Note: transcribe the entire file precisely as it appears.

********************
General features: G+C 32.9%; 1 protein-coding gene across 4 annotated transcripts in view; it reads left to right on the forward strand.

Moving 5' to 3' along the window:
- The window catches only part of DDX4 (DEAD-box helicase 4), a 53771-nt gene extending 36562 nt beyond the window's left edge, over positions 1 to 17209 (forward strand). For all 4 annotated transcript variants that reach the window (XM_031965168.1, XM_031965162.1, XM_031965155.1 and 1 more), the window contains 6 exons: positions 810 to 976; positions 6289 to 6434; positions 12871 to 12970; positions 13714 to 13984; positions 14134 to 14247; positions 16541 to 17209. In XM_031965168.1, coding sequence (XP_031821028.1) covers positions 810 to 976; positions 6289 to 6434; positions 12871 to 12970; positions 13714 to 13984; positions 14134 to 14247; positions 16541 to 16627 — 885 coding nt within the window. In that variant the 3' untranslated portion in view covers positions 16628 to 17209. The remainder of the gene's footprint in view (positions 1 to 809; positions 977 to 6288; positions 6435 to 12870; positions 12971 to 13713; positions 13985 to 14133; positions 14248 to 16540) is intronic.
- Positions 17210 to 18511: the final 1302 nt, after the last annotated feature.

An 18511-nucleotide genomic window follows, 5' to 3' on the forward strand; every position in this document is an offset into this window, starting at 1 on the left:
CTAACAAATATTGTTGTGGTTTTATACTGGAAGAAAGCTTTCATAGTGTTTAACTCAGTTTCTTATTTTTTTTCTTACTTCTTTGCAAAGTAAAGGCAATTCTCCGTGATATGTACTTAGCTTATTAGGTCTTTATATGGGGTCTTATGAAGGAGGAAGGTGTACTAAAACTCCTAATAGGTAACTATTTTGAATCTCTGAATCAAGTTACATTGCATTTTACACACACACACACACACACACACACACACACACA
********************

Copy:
General features: G+C 32.9%; 1 protein-coding gene across 4 annotated transcripts in view; it reads left to right on the forward strand.

Moving 5' to 3' along the window:
- The window catches only part of DDX4 (DEAD-box helicase 4), a 53771-nt gene extending 36562 nt beyond the window's left edge, over positions 1 to 17209 (forward strand). For all 4 annotated transcript variants that reach the window (XM_031965168.1, XM_031965162.1, XM_031965155.1 and 1 more), the window contains 6 exons: positions 810 to 976; positions 6289 to 6434; positions 12871 to 12970; positions 13714 to 13984; positions 14134 to 14247; positions 16541 to 17209. In XM_031965168.1, coding sequence (XP_031821028.1) covers positions 810 to 976; positions 6289 to 6434; positions 12871 to 12970; positions 13714 to 13984; positions 14134 to 14247; positions 16541 to 16627 — 885 coding nt within the window. In that variant the 3' untranslated portion in view covers positions 16628 to 17209. The remainder of the gene's footprint in view (positions 1 to 809; positions 977 to 6288; positions 6435 to 12870; positions 12971 to 13713; positions 13985 to 14133; positions 14248 to 16540) is intronic.
- Positions 17210 to 18511: the final 1302 nt, after the last annotated feature.

An 18511-nucleotide genomic window follows, 5' to 3' on the forward strand; every position in this document is an offset into this window, starting at 1 on the left:
CTAACAAATATTGTTGTGGTTTTATACTGGAAGAAAGCTTTCATAGTGTTTAACTCAGTTTCTTATTTTTTTTCTTACTTCTTTGCAAAGTAAAGGCAATTCTCCGTGATATGTACTTAGCTTATTAGGTCTTTATATGGGGTCTTATGAAGGAGGAAGGTGTACTAAAACTCCTAATAGGTAACTATTTTGAATCTCTGAATCAAGTTACATTGCATTTTACACACACACACACACACACACACACACACACACA